1. The unit must be clinically useful, potentially, and must be appropriate from a developmental perspective.

2. The backbone of the unit is the desire/motive with its goal-directedness. This is an expectable directrix of any psychodynamic unit and of all motivation-centred units of experience. It is certainly at the core of Freud's notions of drive, unconscious phantasy and the purposive ideas (representations-buts). It is interesting in this connection that Darwin in his notebooks muses that motives are the basic unit of the universe in that they are the functional units of evolution.1 From a different perspective, students of narrative structure have found motives and goal-orientation to be crucial narrative aspects (see below). Similarly students of affects (Scherer, 1986; Steiner-Krause, 1992), of motor action (von Cranach et al., 1982), of cybernetics (Céllerier, 1992), of ethology and others, all place goal-directedness at the core of their explanatory concepts.

Goal-directedness alone, however, is not sufficient to make such a unit ‘psychoanalytic’ or psychodynamic. Drives imply a psychic component, a structure of thought, e.g. unconscious phantasies, wishes and desires. I am not leaving these out. They will reappear below - but as indirect products of drive.

The scope of motivations and goals encompassed here is largely that developed by Sandler (1985), and Sandler and Sandler (1992), in which the goals of desires/motives include external and internal states of object-relatedness, affect states, and states of self-esteem and safety, as well as physiological need-satisfaction and consumatory acts in general.

The goal-directed unit of the motive/desire is indeed our ‘basic unit’ for understanding (parsing (découper), explaining and predicting) human behaviour. At the level of comprehending human behaviour psychodynamically or in terms of folk psychologies this unit is not reducible (Bruner, 1990; Dennett, 1978; Whiten, 1991). It is the basic unit and starting point for a subjective phenomenology underlying any clinical science of the mind.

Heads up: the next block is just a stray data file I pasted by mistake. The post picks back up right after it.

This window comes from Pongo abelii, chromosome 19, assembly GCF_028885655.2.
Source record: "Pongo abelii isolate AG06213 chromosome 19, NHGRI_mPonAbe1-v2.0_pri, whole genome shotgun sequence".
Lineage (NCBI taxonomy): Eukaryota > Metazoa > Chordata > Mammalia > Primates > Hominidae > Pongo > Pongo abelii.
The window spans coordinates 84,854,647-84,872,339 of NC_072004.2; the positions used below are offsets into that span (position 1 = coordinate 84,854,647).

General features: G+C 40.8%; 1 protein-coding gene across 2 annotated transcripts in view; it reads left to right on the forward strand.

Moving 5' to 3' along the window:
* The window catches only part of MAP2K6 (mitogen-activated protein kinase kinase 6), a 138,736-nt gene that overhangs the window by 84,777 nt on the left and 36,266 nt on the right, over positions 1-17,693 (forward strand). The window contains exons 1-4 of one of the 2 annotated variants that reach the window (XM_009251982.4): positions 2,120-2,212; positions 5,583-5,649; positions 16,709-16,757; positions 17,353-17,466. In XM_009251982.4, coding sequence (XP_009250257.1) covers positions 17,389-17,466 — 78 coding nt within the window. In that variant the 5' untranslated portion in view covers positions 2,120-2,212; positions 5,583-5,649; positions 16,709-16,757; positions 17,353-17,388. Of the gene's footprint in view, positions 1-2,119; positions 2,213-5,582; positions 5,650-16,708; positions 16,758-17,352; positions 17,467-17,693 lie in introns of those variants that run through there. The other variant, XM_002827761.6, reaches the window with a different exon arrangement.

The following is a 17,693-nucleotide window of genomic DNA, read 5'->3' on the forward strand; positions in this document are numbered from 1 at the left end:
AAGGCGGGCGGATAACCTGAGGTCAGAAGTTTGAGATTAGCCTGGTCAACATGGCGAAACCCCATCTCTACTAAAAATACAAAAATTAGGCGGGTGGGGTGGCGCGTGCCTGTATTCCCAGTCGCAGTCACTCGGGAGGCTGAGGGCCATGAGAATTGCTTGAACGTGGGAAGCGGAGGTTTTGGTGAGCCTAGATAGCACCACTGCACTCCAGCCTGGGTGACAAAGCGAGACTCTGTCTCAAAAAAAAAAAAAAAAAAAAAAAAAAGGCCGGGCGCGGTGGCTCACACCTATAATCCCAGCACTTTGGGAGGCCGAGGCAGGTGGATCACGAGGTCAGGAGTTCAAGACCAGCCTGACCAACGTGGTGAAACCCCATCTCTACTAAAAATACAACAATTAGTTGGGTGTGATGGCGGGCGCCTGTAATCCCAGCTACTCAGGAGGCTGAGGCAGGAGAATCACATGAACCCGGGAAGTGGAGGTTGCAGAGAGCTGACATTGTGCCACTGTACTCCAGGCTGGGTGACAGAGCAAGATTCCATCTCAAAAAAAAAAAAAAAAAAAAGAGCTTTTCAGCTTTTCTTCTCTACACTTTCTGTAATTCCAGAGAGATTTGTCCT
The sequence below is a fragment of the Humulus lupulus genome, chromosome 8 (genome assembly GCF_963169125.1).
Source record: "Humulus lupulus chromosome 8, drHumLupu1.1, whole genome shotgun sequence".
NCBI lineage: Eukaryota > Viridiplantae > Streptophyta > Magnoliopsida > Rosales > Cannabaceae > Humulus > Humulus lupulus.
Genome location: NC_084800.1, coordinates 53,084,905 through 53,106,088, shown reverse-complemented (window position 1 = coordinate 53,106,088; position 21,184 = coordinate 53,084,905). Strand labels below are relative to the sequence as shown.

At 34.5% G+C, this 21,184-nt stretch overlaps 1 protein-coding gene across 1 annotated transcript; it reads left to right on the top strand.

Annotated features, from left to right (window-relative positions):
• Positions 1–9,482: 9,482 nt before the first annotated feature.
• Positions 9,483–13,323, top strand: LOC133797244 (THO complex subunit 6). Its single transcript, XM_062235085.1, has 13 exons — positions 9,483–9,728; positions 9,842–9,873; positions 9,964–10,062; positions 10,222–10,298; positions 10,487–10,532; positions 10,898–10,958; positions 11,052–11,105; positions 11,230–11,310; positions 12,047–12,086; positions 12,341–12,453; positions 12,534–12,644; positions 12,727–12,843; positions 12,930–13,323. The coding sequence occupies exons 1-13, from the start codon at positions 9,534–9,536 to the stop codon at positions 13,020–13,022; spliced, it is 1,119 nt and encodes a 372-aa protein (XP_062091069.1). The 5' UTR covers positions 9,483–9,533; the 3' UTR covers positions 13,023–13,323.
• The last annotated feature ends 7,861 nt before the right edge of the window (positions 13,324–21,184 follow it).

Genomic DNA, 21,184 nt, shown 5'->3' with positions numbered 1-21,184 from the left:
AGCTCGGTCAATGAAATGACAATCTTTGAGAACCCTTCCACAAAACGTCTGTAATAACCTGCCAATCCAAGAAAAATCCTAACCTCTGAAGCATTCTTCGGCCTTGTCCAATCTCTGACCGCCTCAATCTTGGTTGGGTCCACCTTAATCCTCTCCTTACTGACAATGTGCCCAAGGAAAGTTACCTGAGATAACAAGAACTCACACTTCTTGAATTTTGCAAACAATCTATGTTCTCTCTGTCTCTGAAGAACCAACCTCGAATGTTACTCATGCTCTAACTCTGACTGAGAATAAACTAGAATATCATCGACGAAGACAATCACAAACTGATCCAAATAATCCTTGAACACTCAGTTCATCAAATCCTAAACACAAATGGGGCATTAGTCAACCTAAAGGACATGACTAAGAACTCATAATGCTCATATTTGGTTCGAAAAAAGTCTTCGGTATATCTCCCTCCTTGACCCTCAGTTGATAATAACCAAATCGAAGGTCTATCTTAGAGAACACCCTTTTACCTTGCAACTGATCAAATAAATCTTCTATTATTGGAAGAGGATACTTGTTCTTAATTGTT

3. The ‘pre-narrative envelope’ is a subjective experience that unfolds in time. It has a temporal structure that provides part of its coherence and meaning. This unit is like a musical phrase that loses its sense when cut up further and like a musical phrase moves, with an inevitability, to an end-state. A temporal dimension is not explicitly present in the concept of an ‘unconscious phantasy’ as it is for the ‘pre-narrative envelope’.

4. The ‘pre-narrative envelope’ has a coherence and meaning by virtue of its narrative-like structure which includes a dramatic line and the basic elements of a proto-plot, such as agent, action, goal, object, context.

5. It is a ‘pre-narrative’ unit because it arises before the emergence of language or narrative-producing abilities, but conforms to most of the structures essential to narrative. It is the unit from which narrative will emerge, transposed.

6. This unit is subject to revision sur-le-coup, après-coup and as transposed into a true narrative communication without losing its basic form.

7. The ‘pre-narrative envelope’ is not an innate structure, or the ego's discovery of such; rather, it results from the infant's own mental construction. This construction emerges from the infant's subjective experience with drives being enacted in an interpersonal context. It is an ‘emergent property’ of mind as currently conceived in the cognitive sciences (Céllerier, 1992; Churchland, 1984; Dennett, 1991; Edelman, 1990; Rummelhart and McClelland, 1986; Maturana and Varela, 1979).
The cognitive-science view of ‘thinking’1, borrowed and applied to the psychoanalytic question, ‘What is an unconscious phantasy in early infancy?’, can be summarized briefly below. In this view, the mind appears to process, in parallel and in partial independence, a large number of simultaneous mental happenings. During an experience, instinctual urgings, visual images, affect shifts, sensations, motor actions, ideas, states of arousal, language, place and space, time, etc., are all processed simultaneously in parallel throughout all ‘centres’ in the mind as well as in specialized ones devoted to processing each (‘Parallel Distributed Processing’ (PDP)). The parallel processing of each element is carried out with lower-level, local, mental operations which are never translatable into subjective experience. These mental processes are operationally unconscious."